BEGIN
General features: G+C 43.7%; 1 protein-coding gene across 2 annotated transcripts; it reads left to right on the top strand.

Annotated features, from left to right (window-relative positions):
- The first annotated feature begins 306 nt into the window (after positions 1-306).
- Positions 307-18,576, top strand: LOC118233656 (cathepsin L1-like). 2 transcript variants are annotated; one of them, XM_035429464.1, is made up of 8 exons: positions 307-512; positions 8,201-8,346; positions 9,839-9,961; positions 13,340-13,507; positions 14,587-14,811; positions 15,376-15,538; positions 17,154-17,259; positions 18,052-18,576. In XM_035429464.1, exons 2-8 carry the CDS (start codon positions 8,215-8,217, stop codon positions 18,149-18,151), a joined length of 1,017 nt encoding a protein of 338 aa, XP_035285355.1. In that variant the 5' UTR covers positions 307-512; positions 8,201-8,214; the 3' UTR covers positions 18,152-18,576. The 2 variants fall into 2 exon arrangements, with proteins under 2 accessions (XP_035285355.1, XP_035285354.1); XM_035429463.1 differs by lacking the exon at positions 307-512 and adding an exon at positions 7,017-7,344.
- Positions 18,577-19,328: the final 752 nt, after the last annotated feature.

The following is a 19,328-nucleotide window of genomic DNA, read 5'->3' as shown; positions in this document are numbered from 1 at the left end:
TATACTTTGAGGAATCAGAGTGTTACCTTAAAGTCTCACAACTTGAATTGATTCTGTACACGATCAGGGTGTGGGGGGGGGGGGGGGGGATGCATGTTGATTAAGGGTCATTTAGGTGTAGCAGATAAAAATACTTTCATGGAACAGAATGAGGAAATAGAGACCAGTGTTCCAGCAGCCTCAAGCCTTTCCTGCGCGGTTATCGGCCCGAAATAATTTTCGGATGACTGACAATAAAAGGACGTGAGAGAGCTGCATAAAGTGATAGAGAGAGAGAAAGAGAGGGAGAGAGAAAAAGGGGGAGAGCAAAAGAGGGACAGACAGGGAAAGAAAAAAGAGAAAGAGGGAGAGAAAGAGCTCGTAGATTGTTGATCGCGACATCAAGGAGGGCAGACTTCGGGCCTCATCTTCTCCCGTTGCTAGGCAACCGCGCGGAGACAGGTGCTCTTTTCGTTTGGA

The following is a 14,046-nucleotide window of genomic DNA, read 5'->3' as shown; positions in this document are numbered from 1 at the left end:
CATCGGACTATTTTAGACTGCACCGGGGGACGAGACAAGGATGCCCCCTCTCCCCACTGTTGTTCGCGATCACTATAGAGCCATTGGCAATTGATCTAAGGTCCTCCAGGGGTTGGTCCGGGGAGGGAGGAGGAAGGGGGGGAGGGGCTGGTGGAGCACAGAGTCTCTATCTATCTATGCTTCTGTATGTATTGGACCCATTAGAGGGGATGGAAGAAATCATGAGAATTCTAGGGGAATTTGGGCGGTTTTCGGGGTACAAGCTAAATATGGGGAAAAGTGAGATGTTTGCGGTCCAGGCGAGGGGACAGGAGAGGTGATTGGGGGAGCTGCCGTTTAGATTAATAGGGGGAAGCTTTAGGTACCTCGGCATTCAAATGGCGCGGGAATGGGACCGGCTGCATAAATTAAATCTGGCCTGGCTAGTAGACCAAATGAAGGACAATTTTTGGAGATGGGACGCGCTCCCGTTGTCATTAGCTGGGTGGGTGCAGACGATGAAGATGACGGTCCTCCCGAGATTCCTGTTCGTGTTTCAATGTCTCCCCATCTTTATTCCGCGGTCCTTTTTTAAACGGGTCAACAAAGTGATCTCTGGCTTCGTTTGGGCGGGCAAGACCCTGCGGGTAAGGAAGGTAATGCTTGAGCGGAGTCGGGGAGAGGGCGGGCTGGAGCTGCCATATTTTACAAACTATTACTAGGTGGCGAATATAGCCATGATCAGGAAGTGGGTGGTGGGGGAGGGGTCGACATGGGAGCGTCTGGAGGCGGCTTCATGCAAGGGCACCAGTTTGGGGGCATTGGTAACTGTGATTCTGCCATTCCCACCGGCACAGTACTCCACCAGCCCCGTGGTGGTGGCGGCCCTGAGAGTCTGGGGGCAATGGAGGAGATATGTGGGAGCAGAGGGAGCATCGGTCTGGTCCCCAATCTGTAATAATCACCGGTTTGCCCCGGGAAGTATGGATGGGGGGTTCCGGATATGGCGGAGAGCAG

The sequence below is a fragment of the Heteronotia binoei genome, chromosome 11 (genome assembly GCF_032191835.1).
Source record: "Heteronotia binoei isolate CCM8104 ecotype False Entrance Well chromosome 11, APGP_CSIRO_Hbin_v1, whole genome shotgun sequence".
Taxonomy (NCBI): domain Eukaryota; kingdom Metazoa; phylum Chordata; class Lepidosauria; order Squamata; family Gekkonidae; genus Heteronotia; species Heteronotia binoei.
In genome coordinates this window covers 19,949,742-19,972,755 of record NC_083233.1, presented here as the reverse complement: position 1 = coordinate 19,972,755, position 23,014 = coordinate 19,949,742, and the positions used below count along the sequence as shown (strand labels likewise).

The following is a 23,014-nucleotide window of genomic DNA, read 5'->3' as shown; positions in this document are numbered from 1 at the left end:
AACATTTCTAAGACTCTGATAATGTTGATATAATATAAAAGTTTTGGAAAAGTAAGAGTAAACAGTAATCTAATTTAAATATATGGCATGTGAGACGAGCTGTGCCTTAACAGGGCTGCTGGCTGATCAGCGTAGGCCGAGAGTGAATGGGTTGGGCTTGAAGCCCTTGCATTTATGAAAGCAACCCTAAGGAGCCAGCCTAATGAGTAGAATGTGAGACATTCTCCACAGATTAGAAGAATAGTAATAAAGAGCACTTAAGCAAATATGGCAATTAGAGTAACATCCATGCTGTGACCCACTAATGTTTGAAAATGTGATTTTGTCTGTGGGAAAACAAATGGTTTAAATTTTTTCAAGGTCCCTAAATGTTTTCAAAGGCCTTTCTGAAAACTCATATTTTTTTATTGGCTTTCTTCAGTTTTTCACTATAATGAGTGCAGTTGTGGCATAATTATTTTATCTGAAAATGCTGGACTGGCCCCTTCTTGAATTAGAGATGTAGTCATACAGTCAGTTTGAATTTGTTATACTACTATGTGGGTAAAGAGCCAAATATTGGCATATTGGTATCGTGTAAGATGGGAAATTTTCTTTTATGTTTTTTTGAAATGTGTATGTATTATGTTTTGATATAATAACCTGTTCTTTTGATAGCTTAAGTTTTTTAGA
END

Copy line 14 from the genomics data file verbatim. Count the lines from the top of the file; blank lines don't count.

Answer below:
The following is a 23,014-nucleotide window of genomic DNA, read 5'->3' as shown; positions in this document are numbered from 1 at the left end: